Equity, inclusion, and diversity (EID) are core tenets of our internal medicine residency program and Kaiser Permanente. At Kaiser Permanente San Francisco, we serve an urban patient population with tremendous socioeconomic, ethnic, gender and cultural diversity. Thus, we seek residents from a variety of backgrounds, life experiences, and nontraditional paths with the goal of training the next generation of physicians to better reflect the needs of our patient population, including the health disparities and social injustices that exist today.
To meet these goals, we have made deliberate changes within our residency program, which include:
- Formation of a Resident Diversity Committee (including residents and faculty) to strengthen pipelines for outreach and recruitment to the program; improve equity and address health disparities in patient care; educate resident and faculty on EID resources, and examine the hospital and clinic environments to ensure an inclusive workplace.
- Participation in outreach efforts with organizations such as the Student National Medical Association and the Latino Medical Student Organization. We also host medical students in the Kaiser Permanente Introduction to Integrated Health Care.
- A commitment to a holistic review of applicants to support the pipeline of diverse physicians in medicine. We also have resident and core faculty-led quality improvement projects that seek to promote the recruitment of a diverse internal medicine resident workforce.
- Supporting and mentoring our residents from underrepresented in medicine groups. Dr. Sandra Torrente, Director of Medication Education, and Dr. Amber Wheeler, core faculty and subspecialty education lead, are active members in Kaiser Permanente San Francisco’s Equity Task Force.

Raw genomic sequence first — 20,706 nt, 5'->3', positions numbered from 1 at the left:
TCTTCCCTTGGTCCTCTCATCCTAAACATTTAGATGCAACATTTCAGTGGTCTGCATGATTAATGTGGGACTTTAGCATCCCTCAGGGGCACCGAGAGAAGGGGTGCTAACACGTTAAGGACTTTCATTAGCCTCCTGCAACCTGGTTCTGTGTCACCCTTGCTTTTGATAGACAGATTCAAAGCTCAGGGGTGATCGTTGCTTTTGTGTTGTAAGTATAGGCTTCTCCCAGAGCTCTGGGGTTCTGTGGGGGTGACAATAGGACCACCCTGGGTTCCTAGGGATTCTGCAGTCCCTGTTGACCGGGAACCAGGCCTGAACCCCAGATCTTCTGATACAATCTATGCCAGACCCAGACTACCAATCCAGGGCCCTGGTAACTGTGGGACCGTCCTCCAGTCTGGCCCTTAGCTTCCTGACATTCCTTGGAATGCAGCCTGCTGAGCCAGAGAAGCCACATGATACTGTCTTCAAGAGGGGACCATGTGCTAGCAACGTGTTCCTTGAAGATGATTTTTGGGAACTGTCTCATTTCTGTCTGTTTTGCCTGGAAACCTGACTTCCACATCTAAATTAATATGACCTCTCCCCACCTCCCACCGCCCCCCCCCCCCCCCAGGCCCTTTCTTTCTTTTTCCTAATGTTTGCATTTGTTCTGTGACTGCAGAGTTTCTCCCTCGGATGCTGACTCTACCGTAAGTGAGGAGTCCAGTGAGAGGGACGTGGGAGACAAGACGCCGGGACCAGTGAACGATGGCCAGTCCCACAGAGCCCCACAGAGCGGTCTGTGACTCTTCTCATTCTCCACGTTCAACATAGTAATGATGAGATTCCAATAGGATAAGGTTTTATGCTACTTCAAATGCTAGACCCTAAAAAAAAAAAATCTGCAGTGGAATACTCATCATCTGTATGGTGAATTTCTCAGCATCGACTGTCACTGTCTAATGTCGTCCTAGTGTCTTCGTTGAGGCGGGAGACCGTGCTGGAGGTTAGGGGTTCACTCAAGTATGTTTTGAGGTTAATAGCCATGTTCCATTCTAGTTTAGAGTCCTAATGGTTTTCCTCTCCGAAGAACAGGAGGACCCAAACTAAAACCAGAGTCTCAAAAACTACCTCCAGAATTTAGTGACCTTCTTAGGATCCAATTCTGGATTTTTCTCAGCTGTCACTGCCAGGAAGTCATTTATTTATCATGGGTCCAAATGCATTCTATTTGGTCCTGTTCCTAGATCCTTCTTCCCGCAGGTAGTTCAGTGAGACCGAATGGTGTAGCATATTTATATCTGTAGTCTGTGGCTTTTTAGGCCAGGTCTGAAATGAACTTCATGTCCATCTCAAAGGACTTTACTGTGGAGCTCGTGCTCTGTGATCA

- Creating and maintaining a tailored EID Curriculum to meet the current needs of physicians in training.
In response to the racial injustices in America, highlighted by the killing of George Floyd and others, our residency program is working to further explore ways in which we can address these inequalities as physicians. Our residents participate in a regional Kaiser White Coats for Black Lives, engage in safe space discussions to share personal experiences of racism and discrimination, and attend grand rounds presentations that specifically address health disparities, implicit bias, trauma-informed care, microaggressions in healthcare, etc.
We hope to cultivate a community of physicians and leaders with cultural humility who are engaged and dedicated to improving the health disparities and injustices affecting our patients.
In San Francisco, non-Hispanic whites comprise less than half of the population and nearly half of all households speak a language other than English at home. In addition to our patients with traditional Kaiser health coverage, we care for more Medicare patients than any other health system, many of whom have multiple complex medical conditions. Homelessness, substance use disorders, food/housing insecurity, and low health literacy are common challenges for our patients, which we work to address through a multidisciplinary approach in our fully integrated health care system.
We also think it is important that our residents experience other health care settings and thus encourage electives outside of our system. All second-year residents spend two weeks rotating in the emergency department at San Francisco General Hospital. Residents care for uninsured patients at the Clinic By The Bay weekly during their month-long Ambulatory elective, and next year, our residents will work in a community FQHC setting under the supervision of our Community Medicine fellow. Lastly, we encourage interested residents to pursue away rotations at other institutions or international medical experiences through the KP Global Health Program.